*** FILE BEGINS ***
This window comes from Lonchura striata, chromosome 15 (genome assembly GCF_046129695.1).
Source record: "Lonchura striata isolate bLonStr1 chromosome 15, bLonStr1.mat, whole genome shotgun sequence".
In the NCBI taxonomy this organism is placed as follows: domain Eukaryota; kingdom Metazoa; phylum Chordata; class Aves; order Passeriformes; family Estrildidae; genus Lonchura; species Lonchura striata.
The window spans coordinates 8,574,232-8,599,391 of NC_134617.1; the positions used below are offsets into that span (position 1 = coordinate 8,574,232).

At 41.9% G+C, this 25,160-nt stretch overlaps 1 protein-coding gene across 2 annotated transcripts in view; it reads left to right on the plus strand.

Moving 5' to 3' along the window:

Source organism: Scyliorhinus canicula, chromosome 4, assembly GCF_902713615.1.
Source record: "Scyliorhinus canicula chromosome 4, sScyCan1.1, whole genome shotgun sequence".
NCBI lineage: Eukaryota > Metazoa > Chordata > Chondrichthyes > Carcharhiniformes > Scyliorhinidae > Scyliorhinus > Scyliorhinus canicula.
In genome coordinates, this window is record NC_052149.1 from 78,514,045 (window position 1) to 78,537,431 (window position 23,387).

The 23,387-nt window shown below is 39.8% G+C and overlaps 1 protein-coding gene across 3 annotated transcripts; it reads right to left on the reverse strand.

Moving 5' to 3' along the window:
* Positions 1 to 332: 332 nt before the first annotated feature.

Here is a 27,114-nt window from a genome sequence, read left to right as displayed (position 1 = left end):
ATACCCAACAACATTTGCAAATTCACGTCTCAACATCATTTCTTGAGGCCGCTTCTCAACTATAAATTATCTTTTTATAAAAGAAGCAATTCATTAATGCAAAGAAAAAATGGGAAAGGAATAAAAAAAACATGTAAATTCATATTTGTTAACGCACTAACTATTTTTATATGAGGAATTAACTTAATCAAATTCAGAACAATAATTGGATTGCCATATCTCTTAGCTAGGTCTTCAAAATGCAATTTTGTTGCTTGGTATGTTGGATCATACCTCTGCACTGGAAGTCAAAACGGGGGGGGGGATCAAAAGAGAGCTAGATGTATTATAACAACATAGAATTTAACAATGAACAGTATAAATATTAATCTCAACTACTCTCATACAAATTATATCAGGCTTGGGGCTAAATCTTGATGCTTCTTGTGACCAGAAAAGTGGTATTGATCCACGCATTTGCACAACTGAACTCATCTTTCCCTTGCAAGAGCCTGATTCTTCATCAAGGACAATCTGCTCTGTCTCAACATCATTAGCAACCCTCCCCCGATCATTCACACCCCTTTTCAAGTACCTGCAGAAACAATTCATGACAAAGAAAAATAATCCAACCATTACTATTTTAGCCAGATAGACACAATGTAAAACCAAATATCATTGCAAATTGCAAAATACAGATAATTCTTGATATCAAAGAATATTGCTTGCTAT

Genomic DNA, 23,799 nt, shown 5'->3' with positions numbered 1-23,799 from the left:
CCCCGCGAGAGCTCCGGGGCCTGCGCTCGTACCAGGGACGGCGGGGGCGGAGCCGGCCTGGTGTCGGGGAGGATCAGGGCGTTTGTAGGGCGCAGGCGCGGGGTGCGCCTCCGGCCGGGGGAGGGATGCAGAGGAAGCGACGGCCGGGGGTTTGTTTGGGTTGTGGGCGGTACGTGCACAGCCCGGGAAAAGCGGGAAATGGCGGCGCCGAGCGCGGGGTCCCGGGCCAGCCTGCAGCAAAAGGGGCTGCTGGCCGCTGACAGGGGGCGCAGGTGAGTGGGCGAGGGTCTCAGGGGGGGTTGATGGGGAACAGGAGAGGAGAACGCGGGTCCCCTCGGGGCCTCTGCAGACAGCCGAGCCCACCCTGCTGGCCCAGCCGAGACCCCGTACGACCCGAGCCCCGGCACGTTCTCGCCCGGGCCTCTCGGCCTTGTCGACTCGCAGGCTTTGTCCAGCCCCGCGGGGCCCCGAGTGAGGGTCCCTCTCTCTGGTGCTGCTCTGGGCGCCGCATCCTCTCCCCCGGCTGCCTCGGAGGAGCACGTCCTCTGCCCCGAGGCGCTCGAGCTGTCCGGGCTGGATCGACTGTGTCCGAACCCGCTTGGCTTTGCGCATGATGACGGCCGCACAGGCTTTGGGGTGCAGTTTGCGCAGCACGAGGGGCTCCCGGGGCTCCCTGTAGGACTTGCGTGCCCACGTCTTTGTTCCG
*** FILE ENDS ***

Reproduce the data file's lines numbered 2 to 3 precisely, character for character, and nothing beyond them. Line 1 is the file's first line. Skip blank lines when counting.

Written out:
Source record: "Lonchura striata isolate bLonStr1 chromosome 15, bLonStr1.mat, whole genome shotgun sequence".
In the NCBI taxonomy this organism is placed as follows: domain Eukaryota; kingdom Metazoa; phylum Chordata; class Aves; order Passeriformes; family Estrildidae; genus Lonchura; species Lonchura striata.